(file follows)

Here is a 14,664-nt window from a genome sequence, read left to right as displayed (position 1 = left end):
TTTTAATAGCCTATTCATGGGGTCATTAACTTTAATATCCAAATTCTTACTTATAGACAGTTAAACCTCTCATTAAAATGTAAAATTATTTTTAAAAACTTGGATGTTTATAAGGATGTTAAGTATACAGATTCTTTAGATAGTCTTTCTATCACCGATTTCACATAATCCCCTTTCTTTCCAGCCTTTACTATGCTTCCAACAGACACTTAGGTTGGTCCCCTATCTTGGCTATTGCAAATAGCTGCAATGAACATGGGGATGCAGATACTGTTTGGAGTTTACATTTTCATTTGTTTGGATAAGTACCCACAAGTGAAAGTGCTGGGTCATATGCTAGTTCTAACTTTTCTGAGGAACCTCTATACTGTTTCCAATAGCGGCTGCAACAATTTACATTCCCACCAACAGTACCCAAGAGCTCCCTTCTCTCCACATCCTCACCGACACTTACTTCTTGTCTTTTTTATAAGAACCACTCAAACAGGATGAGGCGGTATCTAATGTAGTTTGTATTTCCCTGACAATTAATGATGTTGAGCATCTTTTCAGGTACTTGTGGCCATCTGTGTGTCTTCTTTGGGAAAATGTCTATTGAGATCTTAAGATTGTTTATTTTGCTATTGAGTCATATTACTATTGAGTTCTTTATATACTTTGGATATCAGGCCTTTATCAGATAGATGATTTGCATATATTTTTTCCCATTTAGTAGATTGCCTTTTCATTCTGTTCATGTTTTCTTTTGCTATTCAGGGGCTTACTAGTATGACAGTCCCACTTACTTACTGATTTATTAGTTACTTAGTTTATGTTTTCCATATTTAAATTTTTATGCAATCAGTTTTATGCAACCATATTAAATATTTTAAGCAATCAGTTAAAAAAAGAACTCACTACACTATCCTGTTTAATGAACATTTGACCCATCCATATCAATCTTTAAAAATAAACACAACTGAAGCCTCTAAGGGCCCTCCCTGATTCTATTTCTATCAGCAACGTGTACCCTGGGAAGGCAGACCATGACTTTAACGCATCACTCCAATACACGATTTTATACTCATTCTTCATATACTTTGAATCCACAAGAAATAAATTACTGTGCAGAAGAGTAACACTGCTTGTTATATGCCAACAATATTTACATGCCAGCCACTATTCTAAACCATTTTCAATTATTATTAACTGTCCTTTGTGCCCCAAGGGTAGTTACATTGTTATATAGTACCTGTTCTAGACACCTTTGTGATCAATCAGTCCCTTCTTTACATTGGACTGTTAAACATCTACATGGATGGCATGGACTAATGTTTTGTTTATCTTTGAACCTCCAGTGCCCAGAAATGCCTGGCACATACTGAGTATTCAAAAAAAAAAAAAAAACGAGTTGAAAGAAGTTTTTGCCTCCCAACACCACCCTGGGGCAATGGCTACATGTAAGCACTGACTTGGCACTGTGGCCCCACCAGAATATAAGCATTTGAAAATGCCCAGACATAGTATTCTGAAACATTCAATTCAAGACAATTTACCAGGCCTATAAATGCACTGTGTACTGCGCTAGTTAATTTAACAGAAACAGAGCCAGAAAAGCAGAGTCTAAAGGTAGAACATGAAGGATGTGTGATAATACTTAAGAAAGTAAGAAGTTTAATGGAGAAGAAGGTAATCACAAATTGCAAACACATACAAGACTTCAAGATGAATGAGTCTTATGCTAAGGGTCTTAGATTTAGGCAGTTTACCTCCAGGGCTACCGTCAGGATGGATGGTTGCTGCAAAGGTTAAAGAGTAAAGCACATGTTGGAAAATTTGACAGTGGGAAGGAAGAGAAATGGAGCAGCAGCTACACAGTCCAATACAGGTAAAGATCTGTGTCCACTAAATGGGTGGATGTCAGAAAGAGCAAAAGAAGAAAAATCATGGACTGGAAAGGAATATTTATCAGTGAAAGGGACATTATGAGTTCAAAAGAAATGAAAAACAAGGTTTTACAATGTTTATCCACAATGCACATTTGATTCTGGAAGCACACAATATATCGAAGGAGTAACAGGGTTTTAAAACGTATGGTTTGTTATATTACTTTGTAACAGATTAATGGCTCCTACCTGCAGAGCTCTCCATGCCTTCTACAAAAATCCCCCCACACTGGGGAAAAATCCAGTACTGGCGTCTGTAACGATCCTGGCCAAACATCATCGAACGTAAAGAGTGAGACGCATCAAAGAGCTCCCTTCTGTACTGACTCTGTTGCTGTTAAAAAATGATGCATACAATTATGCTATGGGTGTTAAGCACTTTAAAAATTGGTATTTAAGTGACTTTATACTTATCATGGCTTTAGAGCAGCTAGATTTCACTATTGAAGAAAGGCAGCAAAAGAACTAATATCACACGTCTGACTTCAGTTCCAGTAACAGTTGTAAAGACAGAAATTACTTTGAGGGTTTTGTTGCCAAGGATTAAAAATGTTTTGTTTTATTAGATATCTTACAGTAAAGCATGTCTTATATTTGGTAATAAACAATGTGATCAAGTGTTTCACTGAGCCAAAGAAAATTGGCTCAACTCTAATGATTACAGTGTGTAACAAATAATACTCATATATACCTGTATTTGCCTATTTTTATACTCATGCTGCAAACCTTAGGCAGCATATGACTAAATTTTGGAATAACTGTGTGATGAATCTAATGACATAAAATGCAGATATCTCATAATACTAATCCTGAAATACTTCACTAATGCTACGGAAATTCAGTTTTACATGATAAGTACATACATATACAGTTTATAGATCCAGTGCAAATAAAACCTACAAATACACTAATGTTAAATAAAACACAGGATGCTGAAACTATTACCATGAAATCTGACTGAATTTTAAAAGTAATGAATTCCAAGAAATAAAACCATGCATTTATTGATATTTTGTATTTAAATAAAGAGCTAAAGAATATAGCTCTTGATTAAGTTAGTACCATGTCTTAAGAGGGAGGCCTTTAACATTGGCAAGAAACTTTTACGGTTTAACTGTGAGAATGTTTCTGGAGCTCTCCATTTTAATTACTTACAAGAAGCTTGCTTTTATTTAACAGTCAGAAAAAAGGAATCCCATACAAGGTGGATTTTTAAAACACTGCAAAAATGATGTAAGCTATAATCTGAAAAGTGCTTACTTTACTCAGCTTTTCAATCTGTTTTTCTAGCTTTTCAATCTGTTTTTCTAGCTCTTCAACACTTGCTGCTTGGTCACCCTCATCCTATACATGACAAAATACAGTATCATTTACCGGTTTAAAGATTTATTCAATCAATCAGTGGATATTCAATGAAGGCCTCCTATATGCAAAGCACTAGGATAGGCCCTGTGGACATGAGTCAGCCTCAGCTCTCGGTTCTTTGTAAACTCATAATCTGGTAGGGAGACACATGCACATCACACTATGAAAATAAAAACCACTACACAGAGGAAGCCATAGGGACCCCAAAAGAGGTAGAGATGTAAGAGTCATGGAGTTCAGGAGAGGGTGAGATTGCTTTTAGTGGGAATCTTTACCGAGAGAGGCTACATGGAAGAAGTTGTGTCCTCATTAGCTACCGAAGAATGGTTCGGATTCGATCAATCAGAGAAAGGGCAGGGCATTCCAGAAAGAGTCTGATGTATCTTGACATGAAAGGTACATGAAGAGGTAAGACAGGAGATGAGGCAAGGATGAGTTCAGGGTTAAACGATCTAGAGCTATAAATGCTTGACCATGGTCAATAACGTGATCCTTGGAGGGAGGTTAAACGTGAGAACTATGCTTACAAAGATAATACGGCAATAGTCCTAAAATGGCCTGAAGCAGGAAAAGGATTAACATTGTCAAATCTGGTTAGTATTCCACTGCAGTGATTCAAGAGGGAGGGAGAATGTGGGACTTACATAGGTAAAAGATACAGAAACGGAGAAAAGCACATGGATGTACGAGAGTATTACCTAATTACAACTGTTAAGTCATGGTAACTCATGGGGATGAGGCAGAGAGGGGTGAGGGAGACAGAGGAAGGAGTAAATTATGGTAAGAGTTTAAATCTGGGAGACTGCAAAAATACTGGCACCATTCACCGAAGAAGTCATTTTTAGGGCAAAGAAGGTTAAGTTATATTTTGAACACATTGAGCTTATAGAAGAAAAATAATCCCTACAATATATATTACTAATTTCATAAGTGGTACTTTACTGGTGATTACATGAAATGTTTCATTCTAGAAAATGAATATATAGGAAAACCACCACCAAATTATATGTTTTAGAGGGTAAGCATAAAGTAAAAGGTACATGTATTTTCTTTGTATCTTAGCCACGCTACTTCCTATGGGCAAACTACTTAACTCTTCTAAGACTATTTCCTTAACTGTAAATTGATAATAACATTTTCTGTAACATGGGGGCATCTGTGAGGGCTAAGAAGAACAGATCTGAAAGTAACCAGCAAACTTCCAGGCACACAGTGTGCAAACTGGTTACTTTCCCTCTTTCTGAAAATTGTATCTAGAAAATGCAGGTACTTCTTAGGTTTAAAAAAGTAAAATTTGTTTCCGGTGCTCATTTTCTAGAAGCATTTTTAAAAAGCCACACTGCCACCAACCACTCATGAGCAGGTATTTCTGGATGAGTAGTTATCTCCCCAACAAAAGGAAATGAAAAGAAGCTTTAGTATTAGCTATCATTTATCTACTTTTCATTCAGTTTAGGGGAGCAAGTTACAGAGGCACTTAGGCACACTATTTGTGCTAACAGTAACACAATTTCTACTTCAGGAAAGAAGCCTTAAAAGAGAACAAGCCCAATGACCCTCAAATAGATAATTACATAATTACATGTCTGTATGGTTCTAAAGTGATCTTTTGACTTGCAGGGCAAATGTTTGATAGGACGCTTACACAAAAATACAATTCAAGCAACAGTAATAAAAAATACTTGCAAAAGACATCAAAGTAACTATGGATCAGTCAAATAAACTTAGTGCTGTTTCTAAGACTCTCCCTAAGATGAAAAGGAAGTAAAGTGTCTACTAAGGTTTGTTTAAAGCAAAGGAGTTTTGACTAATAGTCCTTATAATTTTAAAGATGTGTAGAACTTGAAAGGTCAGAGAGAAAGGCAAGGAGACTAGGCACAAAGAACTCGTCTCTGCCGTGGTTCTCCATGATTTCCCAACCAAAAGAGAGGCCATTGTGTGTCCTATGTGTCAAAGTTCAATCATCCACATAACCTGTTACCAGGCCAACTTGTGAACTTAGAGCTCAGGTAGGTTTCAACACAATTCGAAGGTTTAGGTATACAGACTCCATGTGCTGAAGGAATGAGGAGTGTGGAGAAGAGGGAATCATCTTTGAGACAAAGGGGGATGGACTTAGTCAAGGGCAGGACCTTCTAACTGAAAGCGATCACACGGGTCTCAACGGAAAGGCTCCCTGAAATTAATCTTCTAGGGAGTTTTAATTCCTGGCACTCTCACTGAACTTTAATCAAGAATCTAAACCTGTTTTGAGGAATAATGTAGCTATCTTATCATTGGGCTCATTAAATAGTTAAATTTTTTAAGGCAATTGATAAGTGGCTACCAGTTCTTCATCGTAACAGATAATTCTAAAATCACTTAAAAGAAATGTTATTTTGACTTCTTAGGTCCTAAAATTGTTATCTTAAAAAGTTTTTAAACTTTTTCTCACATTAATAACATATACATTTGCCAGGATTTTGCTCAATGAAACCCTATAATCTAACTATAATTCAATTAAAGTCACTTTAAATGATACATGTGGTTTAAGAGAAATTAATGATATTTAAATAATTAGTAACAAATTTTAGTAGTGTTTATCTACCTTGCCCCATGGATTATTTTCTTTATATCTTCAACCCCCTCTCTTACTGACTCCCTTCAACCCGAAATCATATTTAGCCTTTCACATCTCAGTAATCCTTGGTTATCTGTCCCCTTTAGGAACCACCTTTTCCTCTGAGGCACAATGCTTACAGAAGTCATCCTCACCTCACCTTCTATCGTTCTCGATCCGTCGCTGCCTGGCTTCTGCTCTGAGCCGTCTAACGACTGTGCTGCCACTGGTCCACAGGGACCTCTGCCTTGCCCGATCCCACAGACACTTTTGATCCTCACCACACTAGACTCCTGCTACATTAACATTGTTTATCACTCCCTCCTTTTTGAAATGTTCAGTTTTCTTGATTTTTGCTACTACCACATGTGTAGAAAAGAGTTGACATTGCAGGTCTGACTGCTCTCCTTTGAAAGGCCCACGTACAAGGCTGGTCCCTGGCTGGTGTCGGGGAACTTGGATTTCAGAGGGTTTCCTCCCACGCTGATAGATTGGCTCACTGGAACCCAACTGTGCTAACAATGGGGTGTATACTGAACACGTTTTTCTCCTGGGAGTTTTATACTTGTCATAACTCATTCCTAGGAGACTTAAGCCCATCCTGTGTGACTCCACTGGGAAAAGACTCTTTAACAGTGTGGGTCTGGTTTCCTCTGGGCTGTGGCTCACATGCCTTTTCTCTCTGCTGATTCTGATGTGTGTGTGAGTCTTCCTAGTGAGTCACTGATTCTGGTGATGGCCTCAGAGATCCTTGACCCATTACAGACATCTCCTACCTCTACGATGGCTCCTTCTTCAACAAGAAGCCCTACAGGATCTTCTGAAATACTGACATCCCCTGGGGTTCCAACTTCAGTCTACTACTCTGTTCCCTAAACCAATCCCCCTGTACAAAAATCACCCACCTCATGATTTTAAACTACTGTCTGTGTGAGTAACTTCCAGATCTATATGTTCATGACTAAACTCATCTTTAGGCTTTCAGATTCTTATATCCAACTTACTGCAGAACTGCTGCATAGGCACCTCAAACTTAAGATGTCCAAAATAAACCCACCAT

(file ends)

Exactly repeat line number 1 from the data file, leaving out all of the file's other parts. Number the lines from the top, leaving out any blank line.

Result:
Here is a 14,664-nt window from a genome sequence, read left to right as displayed (position 1 = left end):